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Cinema: The Taming of Eddie Murphy COMING TO AMERICA

4 minute read
Richard Schickel

Akeem, Crown Prince of mythical Zamunda, is in most respects a splendid young fellow: nice looking, well-spoken, equable and compassionate in spirit. His only deficiency is a certain literalness when it comes to geography: he thinks the logical place to look for a future queen is a place named Queens. You know — the New York City borough you try to drive through without stopping on the way into Manhattan from the airport.

As a premise for propagating the royal line in a benign African monarchy, it is as farfetched as it is far-darting. As an excuse for propagating a few laughs, it turns an honorable tradition upside down. Princes and princesses from innocently backward realms used to turn up regularly in movies, looking for romantic and material bedazzlement in the more highly developed lands. This young potentate experiments with the notion that fun may be found in letting royalty rough it for a while below the poverty line. Besides, Eddie Murphy, the nation’s top box-office star, is Akeem. And Arsenio Hall, who made waves and friends as host of Fox Broadcasting’s The Late Show last year, is Semmi, a royal aide far more reluctant than His Highness to sample the delights of democratic living. So one tends to be rather patient with Coming to America. Surely the filmmakers ought to be able to make something out of it.

Especially since they keep sidling up to promising comic ideas. The incognito Prince meets the street paupers, who immediately steal his vanload of Vuitton luggage. The Prince discovers that even heaps of living cannot convert a slum apartment into a palace. The Prince takes a job as janitor in a fast-food joint and learns that good manners, noble bearing and even heroic action cannot overcome class distinctions. He tries to woo an uncommon commoner (played brightly by Newcomer Shari Headley) without revealing his identity, and encounters resistance from her father, who, since he is Akeem’s boss, cannot help mistaking him for a toad.

Alas, these possibilities are rarely developed beyond their initial statement. The writers’ attention span is short, no more than sketch length. This is not surprising, since they used to write for Murphy on Saturday Night Live. It means, though, that they skitter from idea to idea, never pausing to connect them in lovely long lines of lunacy. The director is also rather distracted; John Landis seems to be browsing through the scenes rather than gobbling them down. As a result, a cast of excellent black actors — about whom Murphy in his role as producer has been making justifiably proud noises — is rather let down. John Amos as the upwardly mobile hamburger mogul and James Earl Jones and Madge Sinclair as Zamunda’s reigning monarchs are all obviously eager to cut loose, yet have almost no opportunities to do so.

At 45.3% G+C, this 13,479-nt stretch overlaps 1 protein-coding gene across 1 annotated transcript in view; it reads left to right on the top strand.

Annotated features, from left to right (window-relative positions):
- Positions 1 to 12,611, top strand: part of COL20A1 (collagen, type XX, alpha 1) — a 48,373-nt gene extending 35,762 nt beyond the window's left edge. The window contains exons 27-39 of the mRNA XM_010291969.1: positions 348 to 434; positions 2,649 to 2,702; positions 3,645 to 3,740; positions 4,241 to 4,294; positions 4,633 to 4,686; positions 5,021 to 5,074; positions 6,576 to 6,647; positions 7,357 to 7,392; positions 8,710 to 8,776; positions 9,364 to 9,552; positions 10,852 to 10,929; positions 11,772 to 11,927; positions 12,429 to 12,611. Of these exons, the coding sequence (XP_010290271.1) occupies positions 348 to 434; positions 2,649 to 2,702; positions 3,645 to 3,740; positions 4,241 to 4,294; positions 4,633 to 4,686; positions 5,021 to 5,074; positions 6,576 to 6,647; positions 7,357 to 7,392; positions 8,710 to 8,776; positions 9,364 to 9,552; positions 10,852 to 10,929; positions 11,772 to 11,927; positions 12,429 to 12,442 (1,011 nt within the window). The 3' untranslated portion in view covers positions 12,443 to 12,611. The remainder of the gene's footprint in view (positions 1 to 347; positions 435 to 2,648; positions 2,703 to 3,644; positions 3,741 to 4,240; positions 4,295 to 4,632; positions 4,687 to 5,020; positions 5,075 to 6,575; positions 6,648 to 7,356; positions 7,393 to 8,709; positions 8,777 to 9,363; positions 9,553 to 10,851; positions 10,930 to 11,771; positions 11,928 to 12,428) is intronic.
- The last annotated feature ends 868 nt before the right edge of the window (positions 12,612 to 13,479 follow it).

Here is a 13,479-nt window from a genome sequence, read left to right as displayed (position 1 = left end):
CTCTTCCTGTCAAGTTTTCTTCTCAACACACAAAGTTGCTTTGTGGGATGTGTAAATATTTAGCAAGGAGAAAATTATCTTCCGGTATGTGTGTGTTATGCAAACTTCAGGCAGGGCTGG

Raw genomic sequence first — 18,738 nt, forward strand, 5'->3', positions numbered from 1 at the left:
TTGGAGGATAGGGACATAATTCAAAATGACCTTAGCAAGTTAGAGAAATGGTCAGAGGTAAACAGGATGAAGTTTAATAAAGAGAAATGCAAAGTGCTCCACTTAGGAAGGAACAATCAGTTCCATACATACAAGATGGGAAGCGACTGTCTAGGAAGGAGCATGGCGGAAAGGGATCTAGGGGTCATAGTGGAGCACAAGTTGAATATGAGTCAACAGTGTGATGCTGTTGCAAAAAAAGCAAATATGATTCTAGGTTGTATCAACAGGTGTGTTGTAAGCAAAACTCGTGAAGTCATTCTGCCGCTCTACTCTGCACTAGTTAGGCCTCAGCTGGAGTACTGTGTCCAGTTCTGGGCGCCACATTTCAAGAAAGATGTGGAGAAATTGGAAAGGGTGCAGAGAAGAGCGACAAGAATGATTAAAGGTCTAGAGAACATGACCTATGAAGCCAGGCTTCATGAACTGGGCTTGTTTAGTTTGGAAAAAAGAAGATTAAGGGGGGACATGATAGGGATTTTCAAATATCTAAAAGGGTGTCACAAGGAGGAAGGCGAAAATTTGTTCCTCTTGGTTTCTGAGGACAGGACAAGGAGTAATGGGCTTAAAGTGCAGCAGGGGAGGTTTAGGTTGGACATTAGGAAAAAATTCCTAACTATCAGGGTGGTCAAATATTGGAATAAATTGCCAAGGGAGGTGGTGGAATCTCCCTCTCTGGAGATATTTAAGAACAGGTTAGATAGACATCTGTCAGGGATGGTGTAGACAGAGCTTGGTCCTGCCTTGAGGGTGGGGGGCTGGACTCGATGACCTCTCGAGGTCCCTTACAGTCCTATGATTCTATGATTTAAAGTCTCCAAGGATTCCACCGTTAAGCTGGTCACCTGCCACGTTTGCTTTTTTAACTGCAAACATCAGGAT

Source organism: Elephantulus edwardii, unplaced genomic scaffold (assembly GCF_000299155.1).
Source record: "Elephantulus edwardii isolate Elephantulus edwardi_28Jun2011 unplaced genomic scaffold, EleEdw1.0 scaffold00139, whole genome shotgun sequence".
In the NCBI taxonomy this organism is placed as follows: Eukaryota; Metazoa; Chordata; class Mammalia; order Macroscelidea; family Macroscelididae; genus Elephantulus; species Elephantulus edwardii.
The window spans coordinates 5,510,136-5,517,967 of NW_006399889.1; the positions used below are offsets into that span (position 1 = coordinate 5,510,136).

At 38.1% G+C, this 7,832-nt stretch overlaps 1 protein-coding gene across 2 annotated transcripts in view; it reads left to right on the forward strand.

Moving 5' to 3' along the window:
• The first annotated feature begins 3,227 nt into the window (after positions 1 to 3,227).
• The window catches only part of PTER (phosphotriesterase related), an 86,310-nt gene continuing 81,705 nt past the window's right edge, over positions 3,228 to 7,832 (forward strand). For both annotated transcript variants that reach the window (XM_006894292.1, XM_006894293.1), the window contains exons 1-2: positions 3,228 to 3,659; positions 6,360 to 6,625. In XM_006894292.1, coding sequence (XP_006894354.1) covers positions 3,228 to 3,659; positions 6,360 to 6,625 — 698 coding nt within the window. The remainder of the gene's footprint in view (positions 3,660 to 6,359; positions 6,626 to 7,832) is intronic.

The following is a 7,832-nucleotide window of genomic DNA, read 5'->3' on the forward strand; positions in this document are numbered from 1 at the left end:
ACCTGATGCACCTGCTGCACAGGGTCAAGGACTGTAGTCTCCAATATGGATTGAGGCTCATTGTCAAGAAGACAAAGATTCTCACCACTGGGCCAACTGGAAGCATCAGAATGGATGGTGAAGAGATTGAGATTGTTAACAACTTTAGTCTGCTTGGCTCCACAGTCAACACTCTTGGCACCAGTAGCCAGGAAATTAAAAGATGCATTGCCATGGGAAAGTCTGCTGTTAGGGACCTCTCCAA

For that matter, neither have Murphy and Hall. Every once in a while they bury themselves beneath some marvelous Rick Baker makeup to do unexpected character bits. Murphy is seen — more accurately, unseen — as a half-senile barber, a trashed rock singer and, most remarkably, a crotchety old Jewish gentleman. Hall also does a barber, as well as a Gospel preacher and what the credits call an “Extremely Ugly Girl.” Their characterizations are energetic and expert. But they are never truly funny. As with everything else in the film, the filmmakers seem to have shot the first draft of these tantalizing scenes and printed the first takes.

Finally, Coming to America seems to be more career move than movie. After the raucousness of Beverly Hills Cop II and the raunchiness of Eddie Murphy Raw, the star apparently wants to assert his claim on the currently vacant title of America’s Sweetheart. His aspirations must be bigger and badder than that. We want — may actually need — something more from this gifted man than Eddie Murphy Tame.

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